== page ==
There’s an age minimum of 12 years for this holiday (the rafting element).

Climate

In Santiago, October and November and March and April see temperatures between 15 and 25°C and a good deal of sunshine. January and February are hot, around 30°C. 

Expect a temperate climate in the lake district, with plenty of warm sun but also showers in summer. January and February are very crowded with local holiday-makers. 

In the Torres del Paine National Park, the best months for hiking are March to April. It can be quite busy in summer (December to January). Days are long and mild then but it can be windy, as in spring (September to October).

Clothing And Special Equipment

Bring practical, comfortable clothing and a light-weight jumper. If you plan to eat in smart restaurants, although clothing is not formal (no need for jacket and tie), something quite smart would be appropriate.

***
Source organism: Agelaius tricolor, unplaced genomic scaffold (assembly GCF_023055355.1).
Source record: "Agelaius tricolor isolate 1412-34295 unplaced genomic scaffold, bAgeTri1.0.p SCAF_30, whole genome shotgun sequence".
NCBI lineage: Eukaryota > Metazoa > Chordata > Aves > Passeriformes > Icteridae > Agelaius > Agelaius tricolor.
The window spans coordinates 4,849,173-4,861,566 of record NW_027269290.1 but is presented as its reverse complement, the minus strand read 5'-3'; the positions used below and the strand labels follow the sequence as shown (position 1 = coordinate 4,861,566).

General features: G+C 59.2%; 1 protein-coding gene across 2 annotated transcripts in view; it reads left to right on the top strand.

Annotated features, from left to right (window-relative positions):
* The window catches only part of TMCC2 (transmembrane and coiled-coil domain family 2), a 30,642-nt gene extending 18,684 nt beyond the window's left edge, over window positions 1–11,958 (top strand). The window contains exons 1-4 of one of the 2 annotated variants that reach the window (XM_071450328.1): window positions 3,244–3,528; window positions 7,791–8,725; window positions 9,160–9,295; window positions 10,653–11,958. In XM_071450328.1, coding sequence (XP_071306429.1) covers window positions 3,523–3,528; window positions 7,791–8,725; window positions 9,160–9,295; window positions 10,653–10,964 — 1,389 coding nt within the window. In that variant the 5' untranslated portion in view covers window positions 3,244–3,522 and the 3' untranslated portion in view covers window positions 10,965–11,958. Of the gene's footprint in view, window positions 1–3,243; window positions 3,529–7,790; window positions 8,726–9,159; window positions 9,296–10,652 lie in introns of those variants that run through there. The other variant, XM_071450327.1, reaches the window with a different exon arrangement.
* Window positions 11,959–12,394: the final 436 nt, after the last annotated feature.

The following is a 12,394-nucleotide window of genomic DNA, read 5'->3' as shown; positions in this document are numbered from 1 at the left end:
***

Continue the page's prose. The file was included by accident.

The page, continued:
For the hiking, light and preferably waterproof walking boots with good grip are essential. Protective clothing such as a fleece and GoreTex-type breathable and waterproof outer shell are advisable. You may need a sun hat and also a woolly one, gloves and a scarf. That said, it can be hot in the summer, so bring along some shorts and a T shirt and be prepared to carry the rest!

Hiking poles are also an asset. 
Life-jacket and helmet are provided for the rafting.

Please get in touch with the office before departure if you have any doubts. Good equipment is very important and hard to come by in Latin America.

Vaccinations

Preventative vaccinations are recommended against the following; polio; tetanus; typhoid; hepatitis A. For specific requirements you must consult your GP.

You can also find helpful information on the Masta Travel Health website.

Water To Go